[0009] In this particular group, when the operators are receiving the telephone calls, the operators with lower IDs are busy for a longer time than the operators with higher IDs. On the other hand, when the operators are receiving the e-mails, the operators with higher IDs are busy for a longer time than the operators with lower IDs. This is for the following reason. In the transaction allocation processing, when none of the operators in this group are standby, the telephone transactions are sequentially allocated to the operators starting from the operators who are at the head of the list, and the e-mail transactions currently processed by these operators are interrupted.

[0010] In other words, according to the conventional art, when all the operators within a predetermined group are currently processing transactions, the contact center sequentially selects e-mail processing operators starting from the operators who are at the head of the group list, and allocates the telephone transactions to these selected operators. Therefore, when the operators have smaller operator ID numbers, the operators' operating times relating to the telephone transactions become longer. On the other hand, when the operators have larger operator ID numbers, the operators' operating times relating to the e-mail transactions become longer. As a result, the total processing times of the transactions of telephone call receptions and e-mail receptions are not averaged, and it has not been able to make even the load of each operator.

SUMMARY OF THE INVENTION

[0011] It is an object of the present invention to solve at least the problems in the conventional technology.

[0012] According to the apparatus and method of the present invention, information such as status of each operator that is information about whether the operator is engaged in processing a transaction or he is standby, how long it will take the operator to complete the transaction he is processing at this time, and when the operator started processing the transaction is stored. If many operators are standby when a transaction is received, one operator is selected, from among the standby operators, as an operator to process the transaction. If no operator is standby, it is estimated when each operator is going to be standby and one operator is selected, from among the operators who are going to be standby in not more than a predetermined time, as the operator to process the transaction.

[0013] The computer program according to the present invention realizes the method according to the present invention on a computer.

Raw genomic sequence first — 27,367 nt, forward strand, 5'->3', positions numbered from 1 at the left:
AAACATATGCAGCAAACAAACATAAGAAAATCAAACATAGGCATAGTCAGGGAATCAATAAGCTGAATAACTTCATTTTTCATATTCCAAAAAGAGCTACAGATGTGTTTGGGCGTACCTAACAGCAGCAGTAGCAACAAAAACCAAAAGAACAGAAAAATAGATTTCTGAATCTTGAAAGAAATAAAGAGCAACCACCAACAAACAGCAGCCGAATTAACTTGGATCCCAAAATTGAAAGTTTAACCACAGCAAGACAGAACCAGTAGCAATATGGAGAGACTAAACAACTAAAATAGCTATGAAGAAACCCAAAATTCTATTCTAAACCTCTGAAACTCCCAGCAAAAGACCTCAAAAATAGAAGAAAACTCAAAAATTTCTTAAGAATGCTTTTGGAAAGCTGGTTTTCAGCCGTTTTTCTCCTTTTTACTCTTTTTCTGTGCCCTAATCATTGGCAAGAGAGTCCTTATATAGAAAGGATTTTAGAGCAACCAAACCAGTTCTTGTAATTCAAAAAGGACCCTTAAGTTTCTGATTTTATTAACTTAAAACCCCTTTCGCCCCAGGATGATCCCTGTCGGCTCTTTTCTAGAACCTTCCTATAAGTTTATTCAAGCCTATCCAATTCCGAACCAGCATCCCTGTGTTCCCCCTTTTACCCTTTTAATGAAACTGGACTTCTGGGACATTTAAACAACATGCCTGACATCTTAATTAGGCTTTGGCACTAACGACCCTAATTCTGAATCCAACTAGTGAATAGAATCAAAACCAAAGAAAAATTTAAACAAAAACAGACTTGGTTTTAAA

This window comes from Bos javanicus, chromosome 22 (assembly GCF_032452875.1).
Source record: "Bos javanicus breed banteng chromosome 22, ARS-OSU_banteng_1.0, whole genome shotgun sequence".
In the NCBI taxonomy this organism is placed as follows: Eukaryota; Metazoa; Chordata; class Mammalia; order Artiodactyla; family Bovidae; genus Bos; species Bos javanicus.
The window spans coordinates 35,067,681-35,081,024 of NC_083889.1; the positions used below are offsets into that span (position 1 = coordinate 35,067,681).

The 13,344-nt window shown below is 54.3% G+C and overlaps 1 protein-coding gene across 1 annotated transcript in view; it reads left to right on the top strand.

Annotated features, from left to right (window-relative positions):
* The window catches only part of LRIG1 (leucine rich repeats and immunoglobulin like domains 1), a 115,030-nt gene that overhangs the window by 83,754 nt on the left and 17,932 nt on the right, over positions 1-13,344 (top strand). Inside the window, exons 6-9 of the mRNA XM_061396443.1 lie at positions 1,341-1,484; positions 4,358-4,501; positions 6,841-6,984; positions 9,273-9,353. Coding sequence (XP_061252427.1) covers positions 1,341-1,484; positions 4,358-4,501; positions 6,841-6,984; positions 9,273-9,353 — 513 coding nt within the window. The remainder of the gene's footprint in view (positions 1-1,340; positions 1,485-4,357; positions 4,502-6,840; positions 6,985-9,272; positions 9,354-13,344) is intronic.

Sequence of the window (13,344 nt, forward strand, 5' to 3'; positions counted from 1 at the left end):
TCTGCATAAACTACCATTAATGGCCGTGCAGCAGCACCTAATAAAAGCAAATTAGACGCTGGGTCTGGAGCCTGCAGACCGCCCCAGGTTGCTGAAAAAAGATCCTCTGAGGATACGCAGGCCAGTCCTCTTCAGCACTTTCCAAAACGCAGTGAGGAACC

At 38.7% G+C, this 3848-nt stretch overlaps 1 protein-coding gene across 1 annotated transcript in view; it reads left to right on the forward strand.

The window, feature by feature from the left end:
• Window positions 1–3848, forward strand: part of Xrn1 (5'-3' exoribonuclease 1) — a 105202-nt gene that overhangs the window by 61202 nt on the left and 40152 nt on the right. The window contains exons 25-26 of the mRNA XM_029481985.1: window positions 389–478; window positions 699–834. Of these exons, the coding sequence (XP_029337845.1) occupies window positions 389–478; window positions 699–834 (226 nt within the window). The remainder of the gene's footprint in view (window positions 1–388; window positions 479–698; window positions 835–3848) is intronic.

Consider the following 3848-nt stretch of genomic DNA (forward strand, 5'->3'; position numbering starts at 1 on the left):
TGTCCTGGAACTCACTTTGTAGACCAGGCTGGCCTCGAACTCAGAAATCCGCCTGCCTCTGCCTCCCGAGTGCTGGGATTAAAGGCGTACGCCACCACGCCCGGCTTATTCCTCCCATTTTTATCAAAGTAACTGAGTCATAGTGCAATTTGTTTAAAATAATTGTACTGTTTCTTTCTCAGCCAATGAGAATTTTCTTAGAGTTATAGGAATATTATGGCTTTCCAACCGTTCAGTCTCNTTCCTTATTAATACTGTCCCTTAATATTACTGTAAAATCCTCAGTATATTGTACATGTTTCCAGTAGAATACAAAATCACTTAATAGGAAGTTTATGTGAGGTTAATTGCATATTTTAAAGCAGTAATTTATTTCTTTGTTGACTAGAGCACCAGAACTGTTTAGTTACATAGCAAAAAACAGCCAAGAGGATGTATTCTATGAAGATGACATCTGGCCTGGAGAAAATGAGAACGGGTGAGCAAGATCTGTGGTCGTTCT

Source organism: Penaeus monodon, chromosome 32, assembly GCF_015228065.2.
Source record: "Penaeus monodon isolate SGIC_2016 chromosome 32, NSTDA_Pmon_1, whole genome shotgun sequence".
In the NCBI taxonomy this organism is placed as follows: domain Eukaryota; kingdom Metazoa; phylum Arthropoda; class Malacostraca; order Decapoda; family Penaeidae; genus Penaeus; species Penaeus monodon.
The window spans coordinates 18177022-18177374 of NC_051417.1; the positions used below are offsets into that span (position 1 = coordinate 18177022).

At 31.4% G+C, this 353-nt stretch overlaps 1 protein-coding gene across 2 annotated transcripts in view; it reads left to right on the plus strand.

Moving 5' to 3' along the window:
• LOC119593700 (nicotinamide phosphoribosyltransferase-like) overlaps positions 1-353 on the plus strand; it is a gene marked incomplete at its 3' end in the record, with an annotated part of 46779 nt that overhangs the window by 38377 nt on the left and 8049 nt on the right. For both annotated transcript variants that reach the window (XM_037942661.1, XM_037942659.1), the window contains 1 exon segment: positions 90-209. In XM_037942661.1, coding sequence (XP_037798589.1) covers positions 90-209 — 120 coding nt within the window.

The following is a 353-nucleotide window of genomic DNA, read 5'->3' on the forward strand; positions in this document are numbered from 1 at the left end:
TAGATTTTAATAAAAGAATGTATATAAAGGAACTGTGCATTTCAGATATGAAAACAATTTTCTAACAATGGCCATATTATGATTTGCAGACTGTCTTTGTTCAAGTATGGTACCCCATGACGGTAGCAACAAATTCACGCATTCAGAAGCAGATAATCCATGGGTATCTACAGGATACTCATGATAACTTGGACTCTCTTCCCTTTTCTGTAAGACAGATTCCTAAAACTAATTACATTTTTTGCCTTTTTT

[0014] The other objects, features and advantages of the present invention are specifically set forth in or will become apparent from the following detailed descriptions of the invention when read in conjunction with the accompanying drawings.

BRIEF DESCRIPTION OF THE DRAWINGS

[0015] FIG. 1 shows a structure of a system that includes a transaction allocation apparatus according to a first embodiment of the present invention;

[0016] FIG. 2 is a block diagram that shows a structure of the transaction allocation apparatus according to the first embodiment;

[0017] FIGS. 3A and 3B explain about priority queues and a transaction that are managed by a priority queue managing section;

[0018] FIGS. 4A and 4B explain about an operator queue and a transaction that are managed by an operator queue managing section;

[0019] FIG. 5 shows an example of a structure of information stored in the operator database;

[0020] FIG. 6 explains about information managed by a processing state managing section;

[0021] FIG. 7 is a flowchart that shows an outline process of a transaction allocation processing;

[0022] FIG. 8 is a flowchart that shows a detailed process of the transaction allocation processing;

[0023] FIG. 9 is a flowchart that shows a process of an estimated standby state list preparation processing;

[0024] FIG. 10 explains about a relationship between an estimated standby time and equalization of operator load;

[0025] FIG. 11 shows a state of processing transactions according to the present invention;

[0026] FIG. 12 shows a structure of a computer system according to a second embodiment;

[0027] FIG. 13 is a block diagram that shows a structure of a main body of the computer system shown in FIG. 12; and

[0028] FIG. 14 shows a processing state of transactions according to the conventional art.

DETAILED DESCRIPTION

[0029] Exemplary embodiments of a transaction allocation program according to the present invention will be explained in detail below with reference to the accompanying drawings. In a first embodiment, a transaction allocation apparatus and a transaction allocation method for achieving functions similar to those of the transaction allocation program according to the present invention will be explained. In a second embodiment, a computer system for executing the transaction allocation program according to the present invention will be explained. Last, various modifications of the embodiments will be explained.